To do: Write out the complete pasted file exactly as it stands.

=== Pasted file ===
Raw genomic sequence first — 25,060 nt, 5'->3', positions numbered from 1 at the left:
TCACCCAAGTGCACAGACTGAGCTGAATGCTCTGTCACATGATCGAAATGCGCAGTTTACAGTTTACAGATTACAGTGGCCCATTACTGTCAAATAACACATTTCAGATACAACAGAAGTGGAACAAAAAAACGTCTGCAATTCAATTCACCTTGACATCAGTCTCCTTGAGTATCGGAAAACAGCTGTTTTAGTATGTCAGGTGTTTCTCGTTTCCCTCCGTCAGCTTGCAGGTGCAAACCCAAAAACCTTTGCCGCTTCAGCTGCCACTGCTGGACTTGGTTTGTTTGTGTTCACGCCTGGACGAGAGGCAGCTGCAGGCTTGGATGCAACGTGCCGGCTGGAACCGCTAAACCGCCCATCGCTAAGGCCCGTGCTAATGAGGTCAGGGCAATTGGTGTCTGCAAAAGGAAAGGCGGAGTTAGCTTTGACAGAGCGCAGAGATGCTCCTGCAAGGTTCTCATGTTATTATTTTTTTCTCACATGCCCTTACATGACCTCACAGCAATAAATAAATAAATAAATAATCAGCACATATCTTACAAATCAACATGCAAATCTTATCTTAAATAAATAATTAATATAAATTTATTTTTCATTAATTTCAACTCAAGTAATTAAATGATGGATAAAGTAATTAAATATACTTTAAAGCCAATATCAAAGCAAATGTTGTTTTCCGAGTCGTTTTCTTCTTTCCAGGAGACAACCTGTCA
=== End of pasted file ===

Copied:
Raw genomic sequence first — 25,060 nt, 5'->3', positions numbered from 1 at the left:
TCACCCAAGTGCACAGACTGAGCTGAATGCTCTGTCACATGATCGAAATGCGCAGTTTACAGTTTACAGATTACAGTGGCCCATTACTGTCAAATAACACATTTCAGATACAACAGAAGTGGAACAAAAAAACGTCTGCAATTCAATTCACCTTGACATCAGTCTCCTTGAGTATCGGAAAACAGCTGTTTTAGTATGTCAGGTGTTTCTCGTTTCCCTCCGTCAGCTTGCAGGTGCAAACCCAAAAACCTTTGCCGCTTCAGCTGCCACTGCTGGACTTGGTTTGTTTGTGTTCACGCCTGGACGAGAGGCAGCTGCAGGCTTGGATGCAACGTGCCGGCTGGAACCGCTAAACCGCCCATCGCTAAGGCCCGTGCTAATGAGGTCAGGGCAATTGGTGTCTGCAAAAGGAAAGGCGGAGTTAGCTTTGACAGAGCGCAGAGATGCTCCTGCAAGGTTCTCATGTTATTATTTTTTTCTCACATGCCCTTACATGACCTCACAGCAATAAATAAATAAATAAATAATCAGCACATATCTTACAAATCAACATGCAAATCTTATCTTAAATAAATAATTAATATAAATTTATTTTTCATTAATTTCAACTCAAGTAATTAAATGATGGATAAAGTAATTAAATATACTTTAAAGCCAATATCAAAGCAAATGTTGTTTTCCGAGTCGTTTTCTTCTTTCCAGGAGACAACCTGTCA